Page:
We never really doubted that inclusion is best… the real question is…

are the public schools equipped for inclusive education?

When our son’s Kindergarten teacher already has 23 children to not only maintain, but to guide, teach and grow… how can she be expected to fully serve my son?

It doesn’t matter how great of a teacher you are, that order is just too high…

When everyone knows it is best… why does my wife have to fight through blood, sweat and tears to get him the aid that he is entitled? (any aid… even one without ASD training)

Of course it’s about money… the scary thing is that with Autism rising and school funding on the decline the future looks very bleak for any possibility that the public schools will be able to meet the needs of their communities.

I guess it’s a good thing that I believe in prayer… because I don’t know what else to do from here on out.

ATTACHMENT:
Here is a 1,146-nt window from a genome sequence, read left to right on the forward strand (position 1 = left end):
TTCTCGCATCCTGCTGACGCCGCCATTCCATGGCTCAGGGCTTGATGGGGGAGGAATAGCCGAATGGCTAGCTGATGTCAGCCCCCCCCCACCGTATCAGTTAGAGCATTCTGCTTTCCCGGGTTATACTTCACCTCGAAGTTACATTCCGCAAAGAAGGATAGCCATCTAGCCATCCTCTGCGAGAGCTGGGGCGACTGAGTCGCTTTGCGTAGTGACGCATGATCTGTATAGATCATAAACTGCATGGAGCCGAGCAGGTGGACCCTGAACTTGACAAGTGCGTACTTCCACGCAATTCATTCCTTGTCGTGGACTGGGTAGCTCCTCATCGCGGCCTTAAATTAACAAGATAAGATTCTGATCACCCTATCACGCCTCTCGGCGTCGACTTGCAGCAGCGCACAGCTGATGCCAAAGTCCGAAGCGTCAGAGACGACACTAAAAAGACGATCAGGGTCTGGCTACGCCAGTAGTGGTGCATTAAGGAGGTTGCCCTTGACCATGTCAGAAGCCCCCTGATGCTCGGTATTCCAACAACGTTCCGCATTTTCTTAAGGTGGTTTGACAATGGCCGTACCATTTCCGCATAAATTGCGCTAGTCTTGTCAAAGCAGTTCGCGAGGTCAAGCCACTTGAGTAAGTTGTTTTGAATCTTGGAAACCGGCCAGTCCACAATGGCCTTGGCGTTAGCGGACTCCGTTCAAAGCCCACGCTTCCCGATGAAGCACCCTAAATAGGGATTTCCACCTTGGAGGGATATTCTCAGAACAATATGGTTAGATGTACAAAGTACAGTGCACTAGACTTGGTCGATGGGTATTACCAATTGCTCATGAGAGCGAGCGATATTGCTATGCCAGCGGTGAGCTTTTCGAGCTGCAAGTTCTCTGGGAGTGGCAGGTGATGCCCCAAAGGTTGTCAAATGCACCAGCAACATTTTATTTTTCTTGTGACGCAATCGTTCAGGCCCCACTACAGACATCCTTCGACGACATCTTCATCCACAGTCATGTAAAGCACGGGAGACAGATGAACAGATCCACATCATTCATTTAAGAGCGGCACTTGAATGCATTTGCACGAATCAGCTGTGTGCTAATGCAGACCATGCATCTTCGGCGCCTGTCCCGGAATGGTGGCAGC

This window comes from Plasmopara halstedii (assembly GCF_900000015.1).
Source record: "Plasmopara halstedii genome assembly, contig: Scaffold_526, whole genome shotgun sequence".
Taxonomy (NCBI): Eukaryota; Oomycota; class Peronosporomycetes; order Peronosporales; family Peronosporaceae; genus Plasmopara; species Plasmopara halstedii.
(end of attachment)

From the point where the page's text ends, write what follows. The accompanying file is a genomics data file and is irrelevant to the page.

Zev on Amazing Race


Editorial Note: This original post was written in 2009, during Zev and Justin’s first appearance on The Amazing Race. I’m excited they’re back in 2011 and glad more people are discovering the same hope that I discuss in this article.

Individuals on the Autism Spectrum have never had a voice in the media.

Of course there’s Rain Man (everyone’s first reply when I say “my son has Autism”)…

And the occasional savant on 60 Minutes or something… (which of course results in everyone’s second reply “so is he super good at math or the piano or something?”)

And that is about it.